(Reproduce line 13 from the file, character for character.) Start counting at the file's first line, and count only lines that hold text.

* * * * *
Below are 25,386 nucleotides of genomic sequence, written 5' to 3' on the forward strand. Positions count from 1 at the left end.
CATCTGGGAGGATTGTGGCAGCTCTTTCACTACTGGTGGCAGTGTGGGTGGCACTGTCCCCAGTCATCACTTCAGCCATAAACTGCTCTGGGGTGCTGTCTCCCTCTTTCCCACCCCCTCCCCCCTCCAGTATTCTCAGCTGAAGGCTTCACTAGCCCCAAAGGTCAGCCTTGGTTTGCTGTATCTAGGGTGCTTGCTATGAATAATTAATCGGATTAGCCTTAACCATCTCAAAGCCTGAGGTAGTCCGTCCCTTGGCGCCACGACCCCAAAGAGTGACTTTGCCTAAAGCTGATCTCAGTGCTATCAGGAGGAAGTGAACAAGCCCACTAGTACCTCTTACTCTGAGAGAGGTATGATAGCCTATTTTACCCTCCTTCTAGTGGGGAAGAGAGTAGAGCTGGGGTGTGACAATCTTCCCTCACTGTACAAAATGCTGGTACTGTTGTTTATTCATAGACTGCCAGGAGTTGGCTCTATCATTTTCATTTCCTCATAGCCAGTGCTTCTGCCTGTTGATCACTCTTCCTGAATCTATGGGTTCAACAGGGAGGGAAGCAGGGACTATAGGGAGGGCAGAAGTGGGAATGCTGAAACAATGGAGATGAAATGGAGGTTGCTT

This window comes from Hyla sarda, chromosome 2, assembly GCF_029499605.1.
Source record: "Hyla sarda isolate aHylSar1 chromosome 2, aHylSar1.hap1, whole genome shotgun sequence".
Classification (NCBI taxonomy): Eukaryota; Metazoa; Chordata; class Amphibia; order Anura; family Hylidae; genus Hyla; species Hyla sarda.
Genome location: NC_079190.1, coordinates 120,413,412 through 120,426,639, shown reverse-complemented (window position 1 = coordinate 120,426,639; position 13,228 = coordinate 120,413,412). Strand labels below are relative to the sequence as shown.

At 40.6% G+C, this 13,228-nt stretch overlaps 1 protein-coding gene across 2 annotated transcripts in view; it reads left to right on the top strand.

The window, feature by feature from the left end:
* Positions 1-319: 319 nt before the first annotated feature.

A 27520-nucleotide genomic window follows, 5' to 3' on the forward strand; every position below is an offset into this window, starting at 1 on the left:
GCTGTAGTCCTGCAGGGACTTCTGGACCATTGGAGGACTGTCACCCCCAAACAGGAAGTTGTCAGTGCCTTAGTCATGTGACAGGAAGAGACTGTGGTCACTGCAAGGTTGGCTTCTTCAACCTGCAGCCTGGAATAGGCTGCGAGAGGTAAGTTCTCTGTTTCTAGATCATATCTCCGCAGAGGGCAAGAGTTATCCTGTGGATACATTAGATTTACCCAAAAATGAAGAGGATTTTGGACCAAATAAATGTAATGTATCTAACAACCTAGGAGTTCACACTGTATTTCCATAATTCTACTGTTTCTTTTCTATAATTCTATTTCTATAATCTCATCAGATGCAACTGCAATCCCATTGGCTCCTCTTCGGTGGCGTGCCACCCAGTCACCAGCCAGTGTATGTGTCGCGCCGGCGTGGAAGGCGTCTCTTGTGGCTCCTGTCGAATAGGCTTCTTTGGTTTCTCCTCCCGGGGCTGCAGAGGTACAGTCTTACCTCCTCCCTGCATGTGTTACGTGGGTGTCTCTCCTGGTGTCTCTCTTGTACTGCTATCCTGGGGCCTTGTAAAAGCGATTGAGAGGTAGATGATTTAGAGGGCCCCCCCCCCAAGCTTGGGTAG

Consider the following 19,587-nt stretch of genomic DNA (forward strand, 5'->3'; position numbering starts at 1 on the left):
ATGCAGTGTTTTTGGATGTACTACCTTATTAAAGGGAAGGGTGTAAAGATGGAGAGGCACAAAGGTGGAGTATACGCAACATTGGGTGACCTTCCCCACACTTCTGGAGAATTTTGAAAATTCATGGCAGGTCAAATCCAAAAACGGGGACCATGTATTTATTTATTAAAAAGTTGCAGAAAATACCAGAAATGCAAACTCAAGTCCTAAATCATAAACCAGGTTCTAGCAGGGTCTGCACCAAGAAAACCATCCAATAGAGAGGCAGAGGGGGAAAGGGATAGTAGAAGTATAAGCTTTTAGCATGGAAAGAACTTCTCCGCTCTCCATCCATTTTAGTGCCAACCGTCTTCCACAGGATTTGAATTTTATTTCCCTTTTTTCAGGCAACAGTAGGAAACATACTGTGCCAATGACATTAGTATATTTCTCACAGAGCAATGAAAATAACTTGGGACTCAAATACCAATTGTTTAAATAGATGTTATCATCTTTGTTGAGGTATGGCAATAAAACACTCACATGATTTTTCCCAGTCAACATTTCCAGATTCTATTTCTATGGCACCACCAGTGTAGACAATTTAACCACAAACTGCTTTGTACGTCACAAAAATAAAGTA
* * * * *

ATGCAGTGTTTTTGGATGTACTACCTTATTAAAGGGAAGGGTGTAAAGATGGAGAGGCACAAAGGTGGAGTATACGCAACATTGGGTGACCTTCCCCACACTTCTGGAGAATTTTGAAAATTCATGGCAGGTCAAATCCAAAAACGGGGACCATGTATTTATTTATTAAAAAGTTGCAGAAAATACCAGAAATGCAAACTCAAGTCCTAAATCATAAACCAGGTTCTAGCAGGGTCTGCACCAAGAAAACCATCCAATAGAGAGGCAGAGGGGGAAAGGGATAGTAGAAGTATAAGCTTTTAGCATGGAAAGAACTTCTCCGCTCTCCATCCATTTTAGTGCCAACCGTCTTCCACAGGATTTGAATTTTATTTCCCTTTTTTCAGGCAACAGTAGGAAACATACTGTGCCAATGACATTAGTATATTTCTCACAGAGCAATGAAAATAACTTGGGACTCAAATACCAATTGTTTAAATAGATGTTATCATCTTTGTTGAGGTATGGCAATAAAACACTCACATGATTTTTCCCAGTCAACATTTCCAGATTCTATTTCTATGGCACCACCAGTGTAGACAATTTAACCACAAACTGCTTTGTACGTCACAAAAATAAAGTA